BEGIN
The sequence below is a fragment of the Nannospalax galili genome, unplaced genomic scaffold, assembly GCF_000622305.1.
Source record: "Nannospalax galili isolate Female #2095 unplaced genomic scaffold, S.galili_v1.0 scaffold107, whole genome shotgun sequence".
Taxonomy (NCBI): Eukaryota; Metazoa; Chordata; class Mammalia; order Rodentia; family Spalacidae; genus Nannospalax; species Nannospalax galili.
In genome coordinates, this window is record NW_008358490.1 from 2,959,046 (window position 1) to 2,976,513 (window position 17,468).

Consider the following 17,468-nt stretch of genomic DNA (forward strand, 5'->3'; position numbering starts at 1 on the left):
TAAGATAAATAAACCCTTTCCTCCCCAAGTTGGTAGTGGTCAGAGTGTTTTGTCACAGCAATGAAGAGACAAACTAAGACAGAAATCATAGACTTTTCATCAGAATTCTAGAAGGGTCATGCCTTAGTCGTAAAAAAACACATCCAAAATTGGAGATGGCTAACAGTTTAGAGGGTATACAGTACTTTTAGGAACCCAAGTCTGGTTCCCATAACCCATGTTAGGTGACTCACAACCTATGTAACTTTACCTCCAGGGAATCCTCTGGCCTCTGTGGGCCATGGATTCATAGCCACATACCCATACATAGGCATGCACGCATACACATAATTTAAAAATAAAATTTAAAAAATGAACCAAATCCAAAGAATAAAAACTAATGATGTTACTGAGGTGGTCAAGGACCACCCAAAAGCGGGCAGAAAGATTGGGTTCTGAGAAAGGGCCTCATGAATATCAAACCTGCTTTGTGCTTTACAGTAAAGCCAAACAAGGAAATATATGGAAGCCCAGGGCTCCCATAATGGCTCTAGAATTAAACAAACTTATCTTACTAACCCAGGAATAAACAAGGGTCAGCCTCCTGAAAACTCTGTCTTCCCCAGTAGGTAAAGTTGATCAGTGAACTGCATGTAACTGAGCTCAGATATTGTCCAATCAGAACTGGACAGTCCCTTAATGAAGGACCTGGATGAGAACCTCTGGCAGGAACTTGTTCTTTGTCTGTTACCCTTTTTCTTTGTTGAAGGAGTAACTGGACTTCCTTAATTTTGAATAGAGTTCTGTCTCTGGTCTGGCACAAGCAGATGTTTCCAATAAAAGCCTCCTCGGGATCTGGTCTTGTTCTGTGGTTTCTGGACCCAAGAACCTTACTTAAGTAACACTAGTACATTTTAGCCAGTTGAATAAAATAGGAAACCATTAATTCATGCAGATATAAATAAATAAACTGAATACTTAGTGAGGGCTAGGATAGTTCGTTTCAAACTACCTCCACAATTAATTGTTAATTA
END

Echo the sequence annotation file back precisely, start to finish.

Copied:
The sequence below is a fragment of the Nannospalax galili genome, unplaced genomic scaffold, assembly GCF_000622305.1.
Source record: "Nannospalax galili isolate Female #2095 unplaced genomic scaffold, S.galili_v1.0 scaffold107, whole genome shotgun sequence".
Taxonomy (NCBI): Eukaryota; Metazoa; Chordata; class Mammalia; order Rodentia; family Spalacidae; genus Nannospalax; species Nannospalax galili.
In genome coordinates, this window is record NW_008358490.1 from 2,959,046 (window position 1) to 2,976,513 (window position 17,468).

Consider the following 17,468-nt stretch of genomic DNA (forward strand, 5'->3'; position numbering starts at 1 on the left):
TAAGATAAATAAACCCTTTCCTCCCCAAGTTGGTAGTGGTCAGAGTGTTTTGTCACAGCAATGAAGAGACAAACTAAGACAGAAATCATAGACTTTTCATCAGAATTCTAGAAGGGTCATGCCTTAGTCGTAAAAAAACACATCCAAAATTGGAGATGGCTAACAGTTTAGAGGGTATACAGTACTTTTAGGAACCCAAGTCTGGTTCCCATAACCCATGTTAGGTGACTCACAACCTATGTAACTTTACCTCCAGGGAATCCTCTGGCCTCTGTGGGCCATGGATTCATAGCCACATACCCATACATAGGCATGCACGCATACACATAATTTAAAAATAAAATTTAAAAAATGAACCAAATCCAAAGAATAAAAACTAATGATGTTACTGAGGTGGTCAAGGACCACCCAAAAGCGGGCAGAAAGATTGGGTTCTGAGAAAGGGCCTCATGAATATCAAACCTGCTTTGTGCTTTACAGTAAAGCCAAACAAGGAAATATATGGAAGCCCAGGGCTCCCATAATGGCTCTAGAATTAAACAAACTTATCTTACTAACCCAGGAATAAACAAGGGTCAGCCTCCTGAAAACTCTGTCTTCCCCAGTAGGTAAAGTTGATCAGTGAACTGCATGTAACTGAGCTCAGATATTGTCCAATCAGAACTGGACAGTCCCTTAATGAAGGACCTGGATGAGAACCTCTGGCAGGAACTTGTTCTTTGTCTGTTACCCTTTTTCTTTGTTGAAGGAGTAACTGGACTTCCTTAATTTTGAATAGAGTTCTGTCTCTGGTCTGGCACAAGCAGATGTTTCCAATAAAAGCCTCCTCGGGATCTGGTCTTGTTCTGTGGTTTCTGGACCCAAGAACCTTACTTAAGTAACACTAGTACATTTTAGCCAGTTGAATAAAATAGGAAACCATTAATTCATGCAGATATAAATAAATAAACTGAATACTTAGTGAGGGCTAGGATAGTTCGTTTCAAACTACCTCCACAATTAATTGTTAATTA